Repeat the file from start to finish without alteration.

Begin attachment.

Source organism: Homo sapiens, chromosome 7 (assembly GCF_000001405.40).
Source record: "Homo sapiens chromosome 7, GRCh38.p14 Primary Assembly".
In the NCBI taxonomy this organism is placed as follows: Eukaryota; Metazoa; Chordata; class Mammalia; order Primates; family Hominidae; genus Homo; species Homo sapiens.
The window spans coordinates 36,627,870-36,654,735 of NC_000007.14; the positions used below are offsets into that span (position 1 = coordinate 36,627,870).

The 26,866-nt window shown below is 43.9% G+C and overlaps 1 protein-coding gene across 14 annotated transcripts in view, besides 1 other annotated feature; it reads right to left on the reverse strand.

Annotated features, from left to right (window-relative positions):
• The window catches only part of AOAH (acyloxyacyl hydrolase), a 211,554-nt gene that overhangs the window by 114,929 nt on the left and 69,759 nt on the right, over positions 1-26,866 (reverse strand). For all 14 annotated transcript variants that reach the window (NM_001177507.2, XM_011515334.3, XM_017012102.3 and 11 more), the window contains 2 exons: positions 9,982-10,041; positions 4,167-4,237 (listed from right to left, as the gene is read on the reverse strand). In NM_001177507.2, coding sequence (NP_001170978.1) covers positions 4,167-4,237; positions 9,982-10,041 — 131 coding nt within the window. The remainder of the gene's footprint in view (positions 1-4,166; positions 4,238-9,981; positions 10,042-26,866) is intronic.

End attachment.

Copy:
Source organism: Homo sapiens, chromosome 7 (assembly GCF_000001405.40).
Source record: "Homo sapiens chromosome 7, GRCh38.p14 Primary Assembly".
In the NCBI taxonomy this organism is placed as follows: Eukaryota; Metazoa; Chordata; class Mammalia; order Primates; family Hominidae; genus Homo; species Homo sapiens.
The window spans coordinates 36,627,870-36,654,735 of NC_000007.14; the positions used below are offsets into that span (position 1 = coordinate 36,627,870).

The 26,866-nt window shown below is 43.9% G+C and overlaps 1 protein-coding gene across 14 annotated transcripts in view, besides 1 other annotated feature; it reads right to left on the reverse strand.

Annotated features, from left to right (window-relative positions):
• The window catches only part of AOAH (acyloxyacyl hydrolase), a 211,554-nt gene that overhangs the window by 114,929 nt on the left and 69,759 nt on the right, over positions 1-26,866 (reverse strand). For all 14 annotated transcript variants that reach the window (NM_001177507.2, XM_011515334.3, XM_017012102.3 and 11 more), the window contains 2 exons: positions 9,982-10,041; positions 4,167-4,237 (listed from right to left, as the gene is read on the reverse strand). In NM_001177507.2, coding sequence (NP_001170978.1) covers positions 4,167-4,237; positions 9,982-10,041 — 131 coding nt within the window. The remainder of the gene's footprint in view (positions 1-4,166; positions 4,238-9,981; positions 10,042-26,866) is intronic.